New Economics Papers
on Economics of Happiness
Issue of 2014‒07‒21
five papers chosen by

  1. Crime Scars: Recessions and the Making of Career Criminals By Brian Bell; Anna Bindler; Stephen Machin
  2. Trust and Happiness: Comparative Study Before and After the Great East Japan Earthquake By Eiji Yamamura; Yoshiro Tsutsui; Chisako Yamane; Shoko Yamane; Nattavudh Powdthavee
  3. Efficienza e Qualità della Vita By Vincenzo Patrizii; Anna Pettini; Giuliano Resce
  4. Unhappy Cities By Edward L. Glaeser; Joshua D. Gottlieb; Oren Ziv
  5. Split or straight? Some evidence on the effect of the work shift on Spanish workers' well-being and time use By González Chapela, Jorge

  1. By: Brian Bell; Anna Bindler; Stephen Machin
    Abstract: Recessions lead to short-term job loss, lower levels of happiness and decreasing income levels. There is growing evidence that workers who first join the labour market during economic downturns suffer from poor job matches that have a sustained detrimental effect on their wages and career progression. This paper uses a range of US and UK data to document a more disturbing long-run effect of recessions: young people who leave school in the midst of recessions are significantly more likely to lead a life of crime than those graduating into a buoyant labour market. These effects are long lasting and substantial.
    Keywords: Crime, recessions, unemployment
    JEL: J64 K42
    Date: 2014–07
  2. By: Eiji Yamamura; Yoshiro Tsutsui; Chisako Yamane; Shoko Yamane; Nattavudh Powdthavee
    Abstract: The positive relationship between trust and happiness has been demonstrated by the literature. However, it is not clear how much this relationship depends on environmental conditions. The Great East Japan Earthquake of 2011 is considered one of the most catastrophic events in human history. This disaster caused not only physical damage for Japanese people, but also perceived damage. Using individual-level panel data from Japan covering the period 2009-2012, this paper attempts to probe how the relationship between trust and happiness was influenced by the Great East Japan Earthquake by comparing the same individuals before and after the earthquake. A fixed-effects estimation showed that there is a statistically well-determined positive relationship between trust and happiness and this relationship was strengthened by disaster, especially for residents in the damaged area. We argue that social trust is a substitute for formal institutions and markets, which mitigates the effect of disaster-related shock on psychological conditions such as happiness. Therefore, a trustful society is invulnerable to a gigantic disaster.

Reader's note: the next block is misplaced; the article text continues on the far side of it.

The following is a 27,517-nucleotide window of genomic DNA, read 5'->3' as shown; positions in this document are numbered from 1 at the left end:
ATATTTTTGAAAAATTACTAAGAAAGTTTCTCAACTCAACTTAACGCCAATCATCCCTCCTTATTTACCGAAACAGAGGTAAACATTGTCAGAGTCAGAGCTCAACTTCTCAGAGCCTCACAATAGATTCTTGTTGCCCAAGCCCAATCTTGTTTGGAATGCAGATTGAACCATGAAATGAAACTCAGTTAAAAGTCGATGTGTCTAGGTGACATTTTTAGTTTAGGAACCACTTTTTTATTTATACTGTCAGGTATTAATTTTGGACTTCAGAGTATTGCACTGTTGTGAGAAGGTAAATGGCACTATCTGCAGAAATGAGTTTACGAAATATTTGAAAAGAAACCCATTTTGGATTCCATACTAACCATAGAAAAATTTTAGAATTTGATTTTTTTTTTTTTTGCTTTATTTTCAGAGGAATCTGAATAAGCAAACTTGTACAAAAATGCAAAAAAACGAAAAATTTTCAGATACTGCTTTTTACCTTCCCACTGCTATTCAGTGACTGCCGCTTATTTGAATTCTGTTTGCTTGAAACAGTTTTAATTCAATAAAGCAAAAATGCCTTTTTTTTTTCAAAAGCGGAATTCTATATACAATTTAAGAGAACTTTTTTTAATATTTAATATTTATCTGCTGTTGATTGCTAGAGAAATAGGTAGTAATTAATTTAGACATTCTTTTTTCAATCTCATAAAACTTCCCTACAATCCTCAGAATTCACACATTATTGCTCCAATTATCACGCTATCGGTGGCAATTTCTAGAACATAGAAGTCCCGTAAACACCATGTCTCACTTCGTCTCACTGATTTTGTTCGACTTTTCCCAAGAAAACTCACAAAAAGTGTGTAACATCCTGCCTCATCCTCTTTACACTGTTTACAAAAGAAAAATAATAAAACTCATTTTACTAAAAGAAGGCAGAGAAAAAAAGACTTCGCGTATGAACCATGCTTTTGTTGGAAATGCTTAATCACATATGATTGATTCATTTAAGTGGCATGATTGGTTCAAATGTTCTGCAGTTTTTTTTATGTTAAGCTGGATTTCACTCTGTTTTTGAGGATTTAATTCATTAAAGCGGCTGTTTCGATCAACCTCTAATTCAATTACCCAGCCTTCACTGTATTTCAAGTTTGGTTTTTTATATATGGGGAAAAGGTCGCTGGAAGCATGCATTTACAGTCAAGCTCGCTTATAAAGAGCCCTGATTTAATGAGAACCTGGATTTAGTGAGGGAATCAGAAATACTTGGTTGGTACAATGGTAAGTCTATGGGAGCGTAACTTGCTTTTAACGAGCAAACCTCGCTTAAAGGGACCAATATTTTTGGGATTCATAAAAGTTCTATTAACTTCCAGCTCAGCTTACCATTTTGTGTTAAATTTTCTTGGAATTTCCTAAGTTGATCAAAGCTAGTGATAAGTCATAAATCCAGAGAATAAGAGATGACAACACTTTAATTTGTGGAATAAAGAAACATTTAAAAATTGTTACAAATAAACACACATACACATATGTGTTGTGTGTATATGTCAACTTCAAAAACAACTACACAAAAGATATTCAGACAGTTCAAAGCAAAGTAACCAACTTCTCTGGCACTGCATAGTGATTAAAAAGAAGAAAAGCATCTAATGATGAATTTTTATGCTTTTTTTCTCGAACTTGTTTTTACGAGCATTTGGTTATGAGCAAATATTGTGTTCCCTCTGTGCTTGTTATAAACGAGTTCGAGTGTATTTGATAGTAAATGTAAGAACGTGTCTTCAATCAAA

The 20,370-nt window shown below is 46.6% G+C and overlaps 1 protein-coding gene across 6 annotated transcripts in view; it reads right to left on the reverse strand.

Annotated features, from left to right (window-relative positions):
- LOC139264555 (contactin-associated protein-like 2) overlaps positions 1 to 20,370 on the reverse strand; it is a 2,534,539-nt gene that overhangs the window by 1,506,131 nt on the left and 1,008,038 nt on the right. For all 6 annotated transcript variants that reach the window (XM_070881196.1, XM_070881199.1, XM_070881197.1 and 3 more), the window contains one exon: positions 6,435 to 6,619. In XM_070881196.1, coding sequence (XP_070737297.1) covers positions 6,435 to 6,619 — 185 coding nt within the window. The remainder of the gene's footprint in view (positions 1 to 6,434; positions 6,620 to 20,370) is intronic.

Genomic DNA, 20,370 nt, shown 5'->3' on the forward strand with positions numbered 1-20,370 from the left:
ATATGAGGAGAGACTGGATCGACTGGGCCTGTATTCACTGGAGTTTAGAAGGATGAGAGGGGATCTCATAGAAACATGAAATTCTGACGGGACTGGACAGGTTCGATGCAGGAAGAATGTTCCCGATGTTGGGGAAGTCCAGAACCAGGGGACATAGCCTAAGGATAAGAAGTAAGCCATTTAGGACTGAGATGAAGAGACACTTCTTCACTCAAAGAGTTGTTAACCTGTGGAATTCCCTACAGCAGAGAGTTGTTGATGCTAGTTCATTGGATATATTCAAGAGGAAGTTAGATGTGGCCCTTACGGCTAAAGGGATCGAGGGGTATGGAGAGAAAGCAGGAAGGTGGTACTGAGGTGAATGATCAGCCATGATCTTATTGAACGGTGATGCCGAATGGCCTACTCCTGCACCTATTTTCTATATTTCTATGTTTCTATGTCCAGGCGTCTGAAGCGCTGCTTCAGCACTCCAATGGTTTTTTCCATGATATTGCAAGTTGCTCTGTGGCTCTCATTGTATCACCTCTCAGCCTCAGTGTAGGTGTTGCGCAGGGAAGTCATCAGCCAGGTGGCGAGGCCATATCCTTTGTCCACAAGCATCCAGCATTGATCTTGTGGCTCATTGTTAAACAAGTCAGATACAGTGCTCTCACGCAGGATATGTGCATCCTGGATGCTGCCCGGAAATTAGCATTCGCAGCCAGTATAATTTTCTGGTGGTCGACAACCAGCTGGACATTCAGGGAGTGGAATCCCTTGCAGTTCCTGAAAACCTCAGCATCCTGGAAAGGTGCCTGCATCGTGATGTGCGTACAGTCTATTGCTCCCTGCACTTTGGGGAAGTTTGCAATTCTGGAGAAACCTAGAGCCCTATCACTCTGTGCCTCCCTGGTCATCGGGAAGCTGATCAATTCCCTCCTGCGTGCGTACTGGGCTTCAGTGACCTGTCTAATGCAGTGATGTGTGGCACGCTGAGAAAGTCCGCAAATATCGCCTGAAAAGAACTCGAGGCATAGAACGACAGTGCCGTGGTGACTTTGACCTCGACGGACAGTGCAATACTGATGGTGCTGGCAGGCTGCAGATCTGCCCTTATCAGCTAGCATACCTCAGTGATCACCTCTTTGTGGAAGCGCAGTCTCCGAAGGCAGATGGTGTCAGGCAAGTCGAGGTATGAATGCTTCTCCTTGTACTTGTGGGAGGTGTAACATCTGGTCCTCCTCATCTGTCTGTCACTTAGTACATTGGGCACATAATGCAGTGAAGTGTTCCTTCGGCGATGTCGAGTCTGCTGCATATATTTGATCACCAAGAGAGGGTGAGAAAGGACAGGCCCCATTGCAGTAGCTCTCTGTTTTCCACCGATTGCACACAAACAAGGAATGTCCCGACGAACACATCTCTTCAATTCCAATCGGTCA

Date: 2014–07
  3. By: Vincenzo Patrizii; Anna Pettini; Giuliano Resce
    Abstract: Il primo obiettivo di questo lavoro è proporre un metodo di aggregazione del Better Life Index (BLI), che non richieda alcuna scelta riguardo al peso relativo delle singole variabili; il secondo obiettivo è valutare l’efficienza nella produzione del BLI. Per entrambi i fini si sceglie di usare Data Envelopment Analysis integrata con Non Negative Principal Component Analysis (NNPCADEA), in cui gli output (positivi e negativi) sono le variabili di BLI individuati dall’OECD. L’efficienza è valutata inserendo in questo modello due input convenzionali: capitale e lavoro, usati nel processo produttivo dei diversi paesi. I risultati mostrano che, per i paesi più ricchi, il BLI non cresce con il GDP e che avere un alto livello di BLI non sempre equivale a produrlo efficientemente.
    Keywords: Data Envelopment Analysis, Better Life Index, Quality of life, GDP, Happiness, Welfare, Well-being
    JEL: C61 E23 I31
    Date: 2014
  4. By: Edward L. Glaeser; Joshua D. Gottlieb; Oren Ziv
    Abstract: There are persistent differences in self-reported subjective well-being across U.S. metropolitan areas, and residents of declining cities appear less happy than other Americans. Newer residents of these cities appear to be as unhappy as longer term residents, and yet some people continue to move to these areas. While the historical data on happiness are limited, the available facts suggest that cities that are now declining were also unhappy in their more prosperous past. One interpretation of these facts is that individuals do not aim to maximize self-reported well-being, or happiness, as measured in surveys, and they willingly endure less happiness in exchange for higher incomes or lower housing costs. In this view, subjective well-being is better viewed as one of many arguments of the utility function, rather than the utility function itself, and individuals make trade-offs among competing objectives, including but not limited to happiness.
    JEL: D00 I00 J00 R00
    Date: 2014–07
  5. By: González Chapela, Jorge
    Abstract: The split work shift has been argued as one of the reasons behind the different Spanish time schedule, characterized by reduced sleep and a more difficult work-family balance. This paper presents direct evidence on the effect that being on a split shift has on Spanish workers’ wellbeing and time use. The split shift is found associated to more time spent working in the market, sleeping, and eating, and less time spent doing housework, caring for children, and at leisure. An increased feeling of being overwhelmed by tasks and having little time to do them is also found among female split-shifters.
    Keywords: work shift; role overload; time use; Spanish Time Use Survey
    JEL: I32 J22
    Date: 2014–07–14

General information on the NEP project can be found at For comments please write to the director of NEP, Marco Novarese at <>. Put “NEP” in the subject, otherwise your mail may be rejected.
NEP’s infrastructure is sponsored by the School of Economics and Finance of Massey University in New Zealand.